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Roles of wood anatomical traits in the coexistence of Mexican oak species

Can wood anatomical traits of oak species explain their coexistence along environmental gradients in the mountains of Mexico?

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Oaks (Quercus spp.) are a dominant tree genus of the northern hemisphere, occurring natively in North America, Europe, Asia, and northern Africa. Oak trees occupy a wide range of habitats, from Mediterranean semi-desert ecosystems to subtropical rainforests, and are highly ecologically diverse. In Mexico, oaks have undergone extraordinary diversification along the different mountain chains, resulting in the presence of several endemic species.

A cross-section of oak under microscope. Parallel columns of cells are distorted by what look like bubbles.
Arenas-Navarro et al. investigate how the wood anatomical traits of 21 Mexican oak species vary along environmental gradients in the mountains of the Serranias Meridionales de Jalisco floristic region. Image credit: Arenas-Navarro et al.

In their new Editor’s Choice study published in AoBP, Arenas-Navarro et al. analysed wood anatomical traits and the relative hydraulic conductivity of 21 oak species of the ‘El Tuito-El Cuale-Talpa de Allende’ Sierras mountains in west Mexico. The main vegetation types of this region are tropical deciduous forests at low elevations, oak, pine-oak and fir forests at high elevations and montane cloud forests in glens. In their study, Arenas-Navarro et al. aimed to identify how variation in wood anatomical traits was driven according to abiotic factors, leaf phenological patterns and phylogenetic restrictions by analysing interspecific variation along an environmental gradient.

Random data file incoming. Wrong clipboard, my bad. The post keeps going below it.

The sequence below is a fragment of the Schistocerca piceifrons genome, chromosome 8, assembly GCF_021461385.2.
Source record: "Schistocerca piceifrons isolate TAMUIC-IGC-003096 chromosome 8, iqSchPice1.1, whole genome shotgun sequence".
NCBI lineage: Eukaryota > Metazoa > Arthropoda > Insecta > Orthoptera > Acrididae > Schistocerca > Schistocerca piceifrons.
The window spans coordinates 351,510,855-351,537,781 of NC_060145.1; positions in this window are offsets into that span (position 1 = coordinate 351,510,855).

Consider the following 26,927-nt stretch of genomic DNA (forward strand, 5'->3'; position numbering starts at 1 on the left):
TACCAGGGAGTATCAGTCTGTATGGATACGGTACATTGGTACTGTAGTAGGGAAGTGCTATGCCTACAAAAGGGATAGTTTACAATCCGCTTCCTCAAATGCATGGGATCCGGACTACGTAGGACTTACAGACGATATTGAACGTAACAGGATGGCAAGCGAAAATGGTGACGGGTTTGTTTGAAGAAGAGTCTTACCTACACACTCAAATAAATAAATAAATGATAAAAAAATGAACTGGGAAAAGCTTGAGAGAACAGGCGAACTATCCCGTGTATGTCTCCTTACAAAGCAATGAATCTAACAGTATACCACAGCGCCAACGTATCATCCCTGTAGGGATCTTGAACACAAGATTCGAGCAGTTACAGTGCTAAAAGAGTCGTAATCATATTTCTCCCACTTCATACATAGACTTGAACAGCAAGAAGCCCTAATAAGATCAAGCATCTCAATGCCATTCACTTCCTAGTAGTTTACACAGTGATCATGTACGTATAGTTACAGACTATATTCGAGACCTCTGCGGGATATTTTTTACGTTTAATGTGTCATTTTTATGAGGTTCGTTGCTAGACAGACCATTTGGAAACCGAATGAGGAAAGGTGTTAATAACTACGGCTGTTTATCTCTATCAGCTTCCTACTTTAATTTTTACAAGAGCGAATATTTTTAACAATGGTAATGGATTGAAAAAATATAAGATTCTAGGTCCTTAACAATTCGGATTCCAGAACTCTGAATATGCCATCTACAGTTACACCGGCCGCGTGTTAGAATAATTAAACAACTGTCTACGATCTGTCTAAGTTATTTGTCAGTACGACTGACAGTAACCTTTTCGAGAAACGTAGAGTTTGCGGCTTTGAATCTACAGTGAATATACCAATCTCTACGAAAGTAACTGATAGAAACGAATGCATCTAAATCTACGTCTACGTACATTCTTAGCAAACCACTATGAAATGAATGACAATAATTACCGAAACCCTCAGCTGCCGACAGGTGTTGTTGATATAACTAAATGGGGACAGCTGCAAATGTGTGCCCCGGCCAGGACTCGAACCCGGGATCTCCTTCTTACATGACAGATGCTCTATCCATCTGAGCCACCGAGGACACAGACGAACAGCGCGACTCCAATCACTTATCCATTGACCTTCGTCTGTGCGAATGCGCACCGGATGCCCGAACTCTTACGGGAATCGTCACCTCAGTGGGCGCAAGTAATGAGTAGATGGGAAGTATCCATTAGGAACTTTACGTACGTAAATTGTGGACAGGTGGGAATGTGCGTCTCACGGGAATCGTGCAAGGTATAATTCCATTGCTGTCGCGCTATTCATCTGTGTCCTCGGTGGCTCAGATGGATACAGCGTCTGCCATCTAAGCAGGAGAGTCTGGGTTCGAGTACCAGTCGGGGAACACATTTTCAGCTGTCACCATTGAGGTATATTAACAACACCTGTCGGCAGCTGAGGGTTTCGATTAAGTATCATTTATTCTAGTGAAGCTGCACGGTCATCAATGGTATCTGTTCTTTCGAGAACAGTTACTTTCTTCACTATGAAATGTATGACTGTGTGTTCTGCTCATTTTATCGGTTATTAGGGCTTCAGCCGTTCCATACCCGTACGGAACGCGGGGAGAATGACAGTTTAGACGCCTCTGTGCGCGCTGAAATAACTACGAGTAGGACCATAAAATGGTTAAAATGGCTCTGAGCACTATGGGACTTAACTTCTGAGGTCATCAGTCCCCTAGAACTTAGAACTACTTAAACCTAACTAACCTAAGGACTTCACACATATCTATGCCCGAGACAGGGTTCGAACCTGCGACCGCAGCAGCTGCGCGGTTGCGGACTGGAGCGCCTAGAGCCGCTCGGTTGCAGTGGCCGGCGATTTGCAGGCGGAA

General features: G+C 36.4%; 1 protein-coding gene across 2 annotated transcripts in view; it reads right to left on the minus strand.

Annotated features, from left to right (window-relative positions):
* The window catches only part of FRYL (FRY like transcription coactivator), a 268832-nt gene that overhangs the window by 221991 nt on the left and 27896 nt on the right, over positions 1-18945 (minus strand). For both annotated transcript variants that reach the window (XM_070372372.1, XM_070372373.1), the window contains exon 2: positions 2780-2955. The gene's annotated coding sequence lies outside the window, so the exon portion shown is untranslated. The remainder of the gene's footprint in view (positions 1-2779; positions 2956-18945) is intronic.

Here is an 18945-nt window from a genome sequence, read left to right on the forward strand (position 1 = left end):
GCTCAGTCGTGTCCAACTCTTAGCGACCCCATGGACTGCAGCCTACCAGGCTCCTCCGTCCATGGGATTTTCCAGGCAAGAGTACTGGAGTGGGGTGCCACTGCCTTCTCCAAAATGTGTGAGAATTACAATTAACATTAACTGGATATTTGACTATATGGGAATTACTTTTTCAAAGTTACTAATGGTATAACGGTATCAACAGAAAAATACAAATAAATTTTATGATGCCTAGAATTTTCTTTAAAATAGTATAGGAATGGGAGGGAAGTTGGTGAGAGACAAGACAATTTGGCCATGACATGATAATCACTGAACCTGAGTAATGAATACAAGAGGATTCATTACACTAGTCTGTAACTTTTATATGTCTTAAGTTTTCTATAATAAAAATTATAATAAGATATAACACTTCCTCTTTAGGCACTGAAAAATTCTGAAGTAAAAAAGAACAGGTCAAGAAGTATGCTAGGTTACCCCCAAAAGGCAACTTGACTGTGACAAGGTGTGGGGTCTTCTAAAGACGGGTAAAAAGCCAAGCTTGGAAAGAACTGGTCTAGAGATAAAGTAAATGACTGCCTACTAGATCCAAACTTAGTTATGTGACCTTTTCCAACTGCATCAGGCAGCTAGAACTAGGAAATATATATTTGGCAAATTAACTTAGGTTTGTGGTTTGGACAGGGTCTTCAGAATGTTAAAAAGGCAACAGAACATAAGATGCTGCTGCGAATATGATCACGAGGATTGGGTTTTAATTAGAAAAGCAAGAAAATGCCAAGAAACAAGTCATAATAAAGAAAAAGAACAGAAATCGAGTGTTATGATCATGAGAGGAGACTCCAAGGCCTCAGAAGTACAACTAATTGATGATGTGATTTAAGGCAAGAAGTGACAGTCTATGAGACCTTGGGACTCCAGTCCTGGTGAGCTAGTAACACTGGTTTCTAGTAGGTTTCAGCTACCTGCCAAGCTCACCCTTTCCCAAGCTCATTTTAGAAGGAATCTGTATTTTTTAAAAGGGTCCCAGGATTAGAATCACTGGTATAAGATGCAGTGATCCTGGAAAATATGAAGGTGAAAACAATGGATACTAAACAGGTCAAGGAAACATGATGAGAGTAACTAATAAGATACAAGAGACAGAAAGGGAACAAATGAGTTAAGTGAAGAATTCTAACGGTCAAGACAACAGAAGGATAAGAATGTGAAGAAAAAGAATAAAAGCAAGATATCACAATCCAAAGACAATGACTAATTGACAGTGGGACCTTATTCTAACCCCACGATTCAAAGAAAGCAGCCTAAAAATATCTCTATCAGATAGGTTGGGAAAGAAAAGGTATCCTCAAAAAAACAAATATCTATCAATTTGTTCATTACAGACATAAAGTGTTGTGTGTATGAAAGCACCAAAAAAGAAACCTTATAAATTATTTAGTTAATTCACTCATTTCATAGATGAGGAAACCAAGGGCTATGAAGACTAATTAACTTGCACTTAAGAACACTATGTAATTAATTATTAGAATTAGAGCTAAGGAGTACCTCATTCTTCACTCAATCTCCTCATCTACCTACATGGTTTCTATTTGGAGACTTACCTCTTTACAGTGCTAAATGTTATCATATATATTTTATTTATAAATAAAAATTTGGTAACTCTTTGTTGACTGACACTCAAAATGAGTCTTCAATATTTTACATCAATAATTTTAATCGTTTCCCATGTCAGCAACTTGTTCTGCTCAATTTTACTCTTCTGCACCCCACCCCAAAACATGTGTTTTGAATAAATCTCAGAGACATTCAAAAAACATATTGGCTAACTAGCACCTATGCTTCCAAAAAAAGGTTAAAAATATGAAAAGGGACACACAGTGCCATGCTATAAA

The authors found that high temperatures combined with periodic water deficits lead to narrower vessels and high-density wood occupied by smaller fibres. On the contrary, at more humid sites, tall oaks invest in the widest vessels to conduct water with greater efficiency. The oak species in the study site showed an adaptive response of wood traits to climate, but there was also evidence of a low phylogenetic signal. Arenas-Navarro et al. conclude that the co-occurrence of oak species with different leaf habits and phylogenetic trajectories may promote complementary resource acquisition.


Maribel Arenas-Navarro, Ken Oyama, Felipe García-Oliva, Andrés Torres-Miranda, Enrique G de la Riva, Teresa Terrazas, The role of wood anatomical traits in the coexistence of oak species along an environmental gradient, AoB PLANTS, Volume 13, Issue 6, December 2021, plab066, https://doi.org/10.1093/aobpla/plab066

William Salter

William (Tam) Salter is a Postdoctoral Research Fellow in the School of Life and Environmental Sciences and Sydney Institute of Agriculture at the University of Sydney. He has a bachelor degree in Ecological Science (Hons) from the University of Edinburgh and a PhD in plant ecophysiology from the University of Sydney. Tam is interested in the identification and elucidation of plant traits that could be useful for ecosystem resilience and future food security under global environmental change. He is also very interested in effective scientific communication.

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